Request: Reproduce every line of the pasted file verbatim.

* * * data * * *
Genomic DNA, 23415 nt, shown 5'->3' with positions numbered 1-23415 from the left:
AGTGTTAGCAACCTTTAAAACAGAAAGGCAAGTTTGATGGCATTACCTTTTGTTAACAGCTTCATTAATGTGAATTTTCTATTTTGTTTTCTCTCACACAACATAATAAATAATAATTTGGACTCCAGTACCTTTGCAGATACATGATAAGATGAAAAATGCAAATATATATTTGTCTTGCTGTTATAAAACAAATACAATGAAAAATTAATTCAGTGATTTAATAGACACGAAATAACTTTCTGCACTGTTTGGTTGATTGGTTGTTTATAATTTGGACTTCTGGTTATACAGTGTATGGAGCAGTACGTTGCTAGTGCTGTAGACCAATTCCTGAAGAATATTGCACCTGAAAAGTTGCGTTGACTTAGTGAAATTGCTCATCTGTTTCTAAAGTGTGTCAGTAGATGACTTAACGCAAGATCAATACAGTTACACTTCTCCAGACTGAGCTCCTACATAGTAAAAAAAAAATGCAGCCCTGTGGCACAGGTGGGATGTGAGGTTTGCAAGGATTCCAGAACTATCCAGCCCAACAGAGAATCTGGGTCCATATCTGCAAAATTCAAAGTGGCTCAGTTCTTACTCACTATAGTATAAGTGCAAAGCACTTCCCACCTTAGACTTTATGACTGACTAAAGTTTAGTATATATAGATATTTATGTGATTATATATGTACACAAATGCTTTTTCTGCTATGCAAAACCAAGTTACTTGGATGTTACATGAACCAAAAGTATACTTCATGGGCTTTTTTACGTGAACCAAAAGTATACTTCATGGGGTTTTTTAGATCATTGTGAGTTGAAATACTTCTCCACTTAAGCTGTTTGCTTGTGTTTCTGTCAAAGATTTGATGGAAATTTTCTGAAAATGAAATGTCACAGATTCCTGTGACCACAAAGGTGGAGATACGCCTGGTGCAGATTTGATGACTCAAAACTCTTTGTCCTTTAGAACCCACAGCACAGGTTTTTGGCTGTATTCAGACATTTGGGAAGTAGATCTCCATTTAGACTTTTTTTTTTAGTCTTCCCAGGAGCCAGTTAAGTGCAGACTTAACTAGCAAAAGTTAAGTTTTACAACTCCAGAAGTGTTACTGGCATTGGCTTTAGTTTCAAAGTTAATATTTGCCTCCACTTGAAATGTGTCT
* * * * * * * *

Genomic DNA, 23415 nt, shown 5'->3' with positions numbered 1-23415 from the left:
AGTGTTAGCAACCTTTAAAACAGAAAGGCAAGTTTGATGGCATTACCTTTTGTTAACAGCTTCATTAATGTGAATTTTCTATTTTGTTTTCTCTCACACAACATAATAAATAATAATTTGGACTCCAGTACCTTTGCAGATACATGATAAGATGAAAAATGCAAATATATATTTGTCTTGCTGTTATAAAACAAATACAATGAAAAATTAATTCAGTGATTTAATAGACACGAAATAACTTTCTGCACTGTTTGGTTGATTGGTTGTTTATAATTTGGACTTCTGGTTATACAGTGTATGGAGCAGTACGTTGCTAGTGCTGTAGACCAATTCCTGAAGAATATTGCACCTGAAAAGTTGCGTTGACTTAGTGAAATTGCTCATCTGTTTCTAAAGTGTGTCAGTAGATGACTTAACGCAAGATCAATACAGTTACACTTCTCCAGACTGAGCTCCTACATAGTAAAAAAAAAATGCAGCCCTGTGGCACAGGTGGGATGTGAGGTTTGCAAGGATTCCAGAACTATCCAGCCCAACAGAGAATCTGGGTCCATATCTGCAAAATTCAAAGTGGCTCAGTTCTTACTCACTATAGTATAAGTGCAAAGCACTTCCCACCTTAGACTTTATGACTGACTAAAGTTTAGTATATATAGATATTTATGTGATTATATATGTACACAAATGCTTTTTCTGCTATGCAAAACCAAGTTACTTGGATGTTACATGAACCAAAAGTATACTTCATGGGCTTTTTTACGTGAACCAAAAGTATACTTCATGGGGTTTTTTAGATCATTGTGAGTTGAAATACTTCTCCACTTAAGCTGTTTGCTTGTGTTTCTGTCAAAGATTTGATGGAAATTTTCTGAAAATGAAATGTCACAGATTCCTGTGACCACAAAGGTGGAGATACGCCTGGTGCAGATTTGATGACTCAAAACTCTTTGTCCTTTAGAACCCACAGCACAGGTTTTTGGCTGTATTCAGACATTTGGGAAGTAGATCTCCATTTAGACTTTTTTTTTTAGTCTTCCCAGGAGCCAGTTAAGTGCAGACTTAACTAGCAAAAGTTAAGTTTTACAACTCCAGAAGTGTTACTGGCATTGGCTTTAGTTTCAAAGTTAATATTTGCCTCCACTTGAAATGTGTCT